- Build a nice enclosure so it can sit on my bench :-)
The ATX power supply does a good job of limiting current and shutting down in short-circuit situations. However, 16 amps on 12V is quite a lot of power and will probably cause a lot of ICs to release their magic smoke. Since there is nothing I can think of right now that’d need more than 1 amp from this supply, I’m want to limit the output current the somewhat safer level of 2.5 amps (for each voltage).
ATX Connector Pin-out
ATX Power supplies have a 20-pin or 24-pin connector. These are compatible connectors and the 20-pin connector fits the 24-pin connector.
Let’s walk through these quickly. All
COM pins are common ground and can be used
with any supply voltage.
- Pins 1,2, 12 and 13 provide 3.3V
- Pins 4, 6, 21, 22 and 23 provide 5V
- Pins 10 and 11 provide 12V
- Pin 14 provides -12V
- Pin 9 provides 5VSB, always available when the supply is connected to mains
- Pin 16 is the power switch, connect it to GND to turn the supply on.
- Pin 8 (PWR_ON) supplies 5V when the power supply is on and providing stable voltages.
- Pin 20 is marked as not connected. In the past the ATX spec placed an optional -5V here, but has since been removed all together. Don’t rely on -5V to be available.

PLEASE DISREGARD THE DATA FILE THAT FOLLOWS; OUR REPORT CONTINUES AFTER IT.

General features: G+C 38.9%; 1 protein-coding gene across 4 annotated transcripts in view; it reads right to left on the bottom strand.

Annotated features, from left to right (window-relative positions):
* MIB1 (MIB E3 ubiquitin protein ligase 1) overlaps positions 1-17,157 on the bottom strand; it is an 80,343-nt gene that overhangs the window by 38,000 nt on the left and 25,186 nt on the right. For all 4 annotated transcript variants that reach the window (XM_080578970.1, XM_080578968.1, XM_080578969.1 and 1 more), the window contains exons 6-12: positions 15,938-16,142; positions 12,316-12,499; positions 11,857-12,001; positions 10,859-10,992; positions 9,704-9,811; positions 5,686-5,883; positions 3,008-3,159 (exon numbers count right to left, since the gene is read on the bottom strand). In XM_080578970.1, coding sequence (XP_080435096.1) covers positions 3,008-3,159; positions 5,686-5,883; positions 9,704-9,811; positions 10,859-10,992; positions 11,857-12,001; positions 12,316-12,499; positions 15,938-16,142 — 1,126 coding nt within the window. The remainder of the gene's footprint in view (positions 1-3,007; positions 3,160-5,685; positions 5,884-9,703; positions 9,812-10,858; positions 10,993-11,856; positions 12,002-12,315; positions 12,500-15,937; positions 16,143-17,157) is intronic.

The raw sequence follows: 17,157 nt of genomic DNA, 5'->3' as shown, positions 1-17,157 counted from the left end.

The most important thing to note here is the
PWR_ON pin. It supplies 5V when
the supply is providing a stable output.
PWR_ON does not come on instantly, as
it takes some time for the ATX supply to stabalize. Although this process is quite
fast, there is a noticable delay of about half a second between switching the supply
on and the
PWR_ON going high.
All the hard work of converting mains 230VAC to a more suitable 3.3/5/±12V is done by the ATX supply. The only custom things left to do are:
- Accept a 20 or 24 pin ATX connector
- Provide a connection for the power-on and standy-by LEDs
- Provide a connection for a power switch
- Provide connections for 3.3/5/±12V outputs and GND
- Limit current to 2.5A for each output voltage
The schematic for this is rather straight forward:
The power LED is directly hooked up to pin 8,
PWR_ON with a series resistor to limit
the current through the LED and make it not annoyingly bright. The same goes for the stand-by LED.
The power switch is directly connected to pin 16 and GND, pulling pin 16 low when switched on.
The four output voltages, together with GND, are routed to output pins so they’re easy to hook up to the actual banana sockets in the case.